A New York Times endorsement reshapes one of the most competitive primaries in New York City’s new congressional district, catapulting ex-prosecutor and Democratic candidate Dan Goldman to front-runner status and intensifying rival campaign attacks as the race enters the home front.
Many political pundits had predicted that an endorsement from the Times would play an outrageous role in this year’s unseasonably timed primary. The 10th congressional district is New York’s busiest contest with 12 candidates vying for lower Manhattan and parts of northwest Brooklyn – an area densely populated with Times subscribers.
Now the test is whether the approval – which was published on Saturday, the first day of the early voting – will have enough impact to take a candidate to the finish line.
Neal Kwatra, a Democratic political strategist, said the likely low turnout plus Goldman’s move to pump his personal wealth into his campaign “probably has the strongest closing hand.”
The Times endorsement is an unexpected coup for Goldman, who never held elected office but became widely known after serving as lead attorney for House Democrats during the first impeachment hearing for then-President Donald Trump and, later, his work as MSNBC expert. Polls have suggested the race between Goldman and three other candidates is close: state assembly member Yuh-line Niou, city council member Carlina Rivera and representative Mondaire Jones, who currently represents another district.
Goldman, the richest of the leading candidates, has contributed at least $2 million to his campaign so far. He has outperformed his rivals in paid mailings and tv adsthe most recent touting the coveted endorsement.
Political observers had predicted that the approval — one of the few from the local media — would have a particularly big impact on voters, a fraction of whom are expected to run for the city’s second primary in as many months. But interviews with several West Village voters outside of an early voting poll site revealed that they were not unanimously convinced.
“I liked that The New York Times supported him,” said Abbie Wazlawek, a 36-year-old West Village resident who cast her vote for Goldman.
Wazlawek, who referred to a piece of paper to recall Goldman’s name, said she hadn’t had enough time to research all the candidates, but said Times editors had given her additional clarity about the race.
“It’s pretty frustrating to figure out how to vote and who to vote for,” she said. “I understand why people don’t do it.”
But other voters said the Times’ endorsement didn’t affect their vote. Sarah Gordon said she voted for Rivera after long conversations with her relatives.
She said she was concerned about Goldman’s comments about abortion to a conservative Jewish outlet, Hamodia. Goldman, who appeared to be open to certain limits on late-stage pregnancies during the interview, later retracted his comments. “I unequivocally support a woman’s right to choose,” he said.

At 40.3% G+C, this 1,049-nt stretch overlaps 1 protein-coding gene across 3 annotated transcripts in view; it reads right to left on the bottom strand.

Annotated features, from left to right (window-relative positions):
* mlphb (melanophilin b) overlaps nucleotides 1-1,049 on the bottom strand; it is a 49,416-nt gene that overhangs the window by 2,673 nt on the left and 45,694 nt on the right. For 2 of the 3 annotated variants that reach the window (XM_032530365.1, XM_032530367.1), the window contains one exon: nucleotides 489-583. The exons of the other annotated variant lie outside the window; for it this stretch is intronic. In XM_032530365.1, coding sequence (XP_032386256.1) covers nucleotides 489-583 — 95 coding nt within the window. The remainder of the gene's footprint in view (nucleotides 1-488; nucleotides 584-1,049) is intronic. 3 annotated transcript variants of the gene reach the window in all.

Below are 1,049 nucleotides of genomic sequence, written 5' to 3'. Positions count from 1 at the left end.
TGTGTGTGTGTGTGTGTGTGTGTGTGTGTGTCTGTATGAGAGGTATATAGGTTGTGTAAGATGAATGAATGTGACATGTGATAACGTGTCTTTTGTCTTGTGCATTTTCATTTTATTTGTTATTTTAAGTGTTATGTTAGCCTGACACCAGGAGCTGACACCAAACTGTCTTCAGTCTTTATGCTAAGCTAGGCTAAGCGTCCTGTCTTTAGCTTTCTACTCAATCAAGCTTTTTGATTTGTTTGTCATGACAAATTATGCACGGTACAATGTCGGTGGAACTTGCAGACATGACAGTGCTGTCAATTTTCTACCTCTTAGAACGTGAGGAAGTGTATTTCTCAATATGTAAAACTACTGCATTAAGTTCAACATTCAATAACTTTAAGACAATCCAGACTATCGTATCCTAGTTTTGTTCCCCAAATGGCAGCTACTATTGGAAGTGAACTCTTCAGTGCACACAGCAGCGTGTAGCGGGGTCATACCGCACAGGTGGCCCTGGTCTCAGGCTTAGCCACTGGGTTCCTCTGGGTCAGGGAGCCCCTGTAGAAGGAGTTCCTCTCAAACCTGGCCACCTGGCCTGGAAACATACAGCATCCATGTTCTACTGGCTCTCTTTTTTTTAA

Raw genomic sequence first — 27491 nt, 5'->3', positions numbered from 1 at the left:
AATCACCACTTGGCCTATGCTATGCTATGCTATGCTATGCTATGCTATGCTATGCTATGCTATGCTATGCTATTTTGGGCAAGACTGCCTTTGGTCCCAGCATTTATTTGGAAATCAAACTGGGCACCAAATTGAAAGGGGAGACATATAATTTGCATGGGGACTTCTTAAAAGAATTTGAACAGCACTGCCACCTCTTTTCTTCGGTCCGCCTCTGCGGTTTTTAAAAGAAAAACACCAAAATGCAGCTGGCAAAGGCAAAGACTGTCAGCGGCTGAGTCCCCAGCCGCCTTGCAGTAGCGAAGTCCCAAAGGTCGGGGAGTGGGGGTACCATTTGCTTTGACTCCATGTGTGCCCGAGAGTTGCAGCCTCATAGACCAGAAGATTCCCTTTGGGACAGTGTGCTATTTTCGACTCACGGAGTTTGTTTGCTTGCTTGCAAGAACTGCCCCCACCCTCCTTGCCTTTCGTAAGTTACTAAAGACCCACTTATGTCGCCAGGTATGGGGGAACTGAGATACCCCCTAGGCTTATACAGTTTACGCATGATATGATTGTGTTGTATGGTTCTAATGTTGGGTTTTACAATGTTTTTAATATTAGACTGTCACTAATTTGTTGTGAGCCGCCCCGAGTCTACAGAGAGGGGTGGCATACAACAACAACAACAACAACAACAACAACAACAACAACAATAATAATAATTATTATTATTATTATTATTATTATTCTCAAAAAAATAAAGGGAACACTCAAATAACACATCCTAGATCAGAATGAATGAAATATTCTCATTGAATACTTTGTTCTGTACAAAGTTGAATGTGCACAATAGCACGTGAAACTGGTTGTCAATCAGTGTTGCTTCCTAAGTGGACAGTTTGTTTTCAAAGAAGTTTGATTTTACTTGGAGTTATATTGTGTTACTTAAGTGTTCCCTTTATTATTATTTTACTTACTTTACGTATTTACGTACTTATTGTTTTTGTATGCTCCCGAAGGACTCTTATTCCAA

Nevertheless, the comments stuck in Gordon’s head: “I still felt more compelled to vote not for him,” she said.
Kristen Bebelaar said she voted for Jones after doing “quite a bit of research” on the candidates. She had also read the Times endorsement.
“I was actually a bit shocked,” she said. “I was a little surprised that they didn’t think more about the importance of diversity.”
Nathaniel Beck admitted that he was not very familiar with the local candidates, despite being a professor of political science at NYU.
Beck, 75, said he would normally have opted for the Times’ endorsement, but instead he followed the advice of his wife and daughter, who told him to vote for Jones.
When asked why, he replied, “household peace.”
A surprising choice
In addition to the race with Goldman, the Times weighed in on two other Democratic congressional primaries: The paper chose Jerrold Nadler, a sitting congressman who has represented the Upper West Side in Congress for decades, and Sean Patrick Maloney, a Hudson Valley high-ranking officer. congressman who decided to walk in the district currently represented by Jones after the maps were redrawn.
But it was the approval in the 10th congressional district primary that held the most tension among political viewers due to the number of candidates and the fact that it was a “new” district without an incumbent official.
Chris Coffey, a Democratic political strategist who worked on Andrew Yang’s mayoral campaign in last year’s primary, said he learned about the Times pick from a text message he received from an elected official while driving his car.
The person typed only one word: “Dan.”
Many political observers found the choice surprising, in part because the newspaper endorsed Nadler and Maloney, two other white men.